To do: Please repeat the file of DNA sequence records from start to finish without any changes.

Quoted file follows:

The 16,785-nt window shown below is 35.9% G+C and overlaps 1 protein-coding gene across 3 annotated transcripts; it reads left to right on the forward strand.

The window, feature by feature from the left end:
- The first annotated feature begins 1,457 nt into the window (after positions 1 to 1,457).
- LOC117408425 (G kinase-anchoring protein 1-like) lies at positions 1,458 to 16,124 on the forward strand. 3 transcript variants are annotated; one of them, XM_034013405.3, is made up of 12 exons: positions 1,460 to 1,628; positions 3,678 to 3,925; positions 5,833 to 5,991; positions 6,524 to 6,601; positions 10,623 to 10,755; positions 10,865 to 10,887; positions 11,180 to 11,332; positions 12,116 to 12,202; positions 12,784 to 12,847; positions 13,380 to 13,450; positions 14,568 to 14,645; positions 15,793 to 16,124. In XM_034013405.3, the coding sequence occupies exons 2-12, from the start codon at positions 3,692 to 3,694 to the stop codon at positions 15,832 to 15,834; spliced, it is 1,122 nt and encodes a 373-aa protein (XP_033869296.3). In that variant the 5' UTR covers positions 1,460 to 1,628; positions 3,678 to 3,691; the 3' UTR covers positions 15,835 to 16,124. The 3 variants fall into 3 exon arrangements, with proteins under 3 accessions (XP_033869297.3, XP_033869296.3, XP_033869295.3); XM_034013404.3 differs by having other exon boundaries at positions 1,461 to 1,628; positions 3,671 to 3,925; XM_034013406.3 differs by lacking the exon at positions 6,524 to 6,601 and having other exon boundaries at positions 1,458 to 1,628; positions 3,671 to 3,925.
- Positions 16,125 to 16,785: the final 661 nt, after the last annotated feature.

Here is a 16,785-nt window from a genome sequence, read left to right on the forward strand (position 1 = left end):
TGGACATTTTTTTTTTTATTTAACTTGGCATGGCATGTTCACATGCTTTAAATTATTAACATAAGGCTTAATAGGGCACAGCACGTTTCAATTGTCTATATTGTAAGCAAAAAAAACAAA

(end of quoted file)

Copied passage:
The 16,785-nt window shown below is 35.9% G+C and overlaps 1 protein-coding gene across 3 annotated transcripts; it reads left to right on the forward strand.

The window, feature by feature from the left end:
- The first annotated feature begins 1,457 nt into the window (after positions 1 to 1,457).
- LOC117408425 (G kinase-anchoring protein 1-like) lies at positions 1,458 to 16,124 on the forward strand. 3 transcript variants are annotated; one of them, XM_034013405.3, is made up of 12 exons: positions 1,460 to 1,628; positions 3,678 to 3,925; positions 5,833 to 5,991; positions 6,524 to 6,601; positions 10,623 to 10,755; positions 10,865 to 10,887; positions 11,180 to 11,332; positions 12,116 to 12,202; positions 12,784 to 12,847; positions 13,380 to 13,450; positions 14,568 to 14,645; positions 15,793 to 16,124. In XM_034013405.3, the coding sequence occupies exons 2-12, from the start codon at positions 3,692 to 3,694 to the stop codon at positions 15,832 to 15,834; spliced, it is 1,122 nt and encodes a 373-aa protein (XP_033869296.3). In that variant the 5' UTR covers positions 1,460 to 1,628; positions 3,678 to 3,691; the 3' UTR covers positions 15,835 to 16,124. The 3 variants fall into 3 exon arrangements, with proteins under 3 accessions (XP_033869297.3, XP_033869296.3, XP_033869295.3); XM_034013404.3 differs by having other exon boundaries at positions 1,461 to 1,628; positions 3,671 to 3,925; XM_034013406.3 differs by lacking the exon at positions 6,524 to 6,601 and having other exon boundaries at positions 1,458 to 1,628; positions 3,671 to 3,925.
- Positions 16,125 to 16,785: the final 661 nt, after the last annotated feature.

Here is a 16,785-nt window from a genome sequence, read left to right on the forward strand (position 1 = left end):
TGGACATTTTTTTTTTTATTTAACTTGGCATGGCATGTTCACATGCTTTAAATTATTAACATAAGGCTTAATAGGGCACAGCACGTTTCAATTGTCTATATTGTAAGCAAAAAAAACAAA